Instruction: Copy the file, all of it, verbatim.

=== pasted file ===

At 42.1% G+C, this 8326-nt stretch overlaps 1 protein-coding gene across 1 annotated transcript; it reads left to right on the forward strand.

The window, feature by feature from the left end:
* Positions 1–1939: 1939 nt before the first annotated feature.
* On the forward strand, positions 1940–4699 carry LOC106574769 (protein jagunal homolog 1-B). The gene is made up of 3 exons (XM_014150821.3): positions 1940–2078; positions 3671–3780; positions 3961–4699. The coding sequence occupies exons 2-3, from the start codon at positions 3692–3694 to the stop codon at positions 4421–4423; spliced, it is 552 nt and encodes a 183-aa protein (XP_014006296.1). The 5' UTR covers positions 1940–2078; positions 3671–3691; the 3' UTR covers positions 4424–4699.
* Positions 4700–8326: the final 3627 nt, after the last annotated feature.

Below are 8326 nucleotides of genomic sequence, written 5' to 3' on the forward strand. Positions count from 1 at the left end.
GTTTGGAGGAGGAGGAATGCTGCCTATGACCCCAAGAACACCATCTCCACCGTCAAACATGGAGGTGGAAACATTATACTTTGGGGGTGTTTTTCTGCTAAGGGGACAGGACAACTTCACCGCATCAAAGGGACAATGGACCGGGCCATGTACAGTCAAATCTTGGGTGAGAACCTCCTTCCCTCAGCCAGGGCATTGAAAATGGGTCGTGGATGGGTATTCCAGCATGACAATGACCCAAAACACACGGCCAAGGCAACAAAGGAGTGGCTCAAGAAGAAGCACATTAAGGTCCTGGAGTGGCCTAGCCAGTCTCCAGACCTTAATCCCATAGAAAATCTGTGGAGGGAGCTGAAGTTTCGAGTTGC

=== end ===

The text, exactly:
At 42.1% G+C, this 8326-nt stretch overlaps 1 protein-coding gene across 1 annotated transcript; it reads left to right on the forward strand.

The window, feature by feature from the left end:
* Positions 1–1939: 1939 nt before the first annotated feature.
* On the forward strand, positions 1940–4699 carry LOC106574769 (protein jagunal homolog 1-B). The gene is made up of 3 exons (XM_014150821.3): positions 1940–2078; positions 3671–3780; positions 3961–4699. The coding sequence occupies exons 2-3, from the start codon at positions 3692–3694 to the stop codon at positions 4421–4423; spliced, it is 552 nt and encodes a 183-aa protein (XP_014006296.1). The 5' UTR covers positions 1940–2078; positions 3671–3691; the 3' UTR covers positions 4424–4699.
* Positions 4700–8326: the final 3627 nt, after the last annotated feature.

Below are 8326 nucleotides of genomic sequence, written 5' to 3' on the forward strand. Positions count from 1 at the left end.
GTTTGGAGGAGGAGGAATGCTGCCTATGACCCCAAGAACACCATCTCCACCGTCAAACATGGAGGTGGAAACATTATACTTTGGGGGTGTTTTTCTGCTAAGGGGACAGGACAACTTCACCGCATCAAAGGGACAATGGACCGGGCCATGTACAGTCAAATCTTGGGTGAGAACCTCCTTCCCTCAGCCAGGGCATTGAAAATGGGTCGTGGATGGGTATTCCAGCATGACAATGACCCAAAACACACGGCCAAGGCAACAAAGGAGTGGCTCAAGAAGAAGCACATTAAGGTCCTGGAGTGGCCTAGCCAGTCTCCAGACCTTAATCCCATAGAAAATCTGTGGAGGGAGCTGAAGTTTCGAGTTGC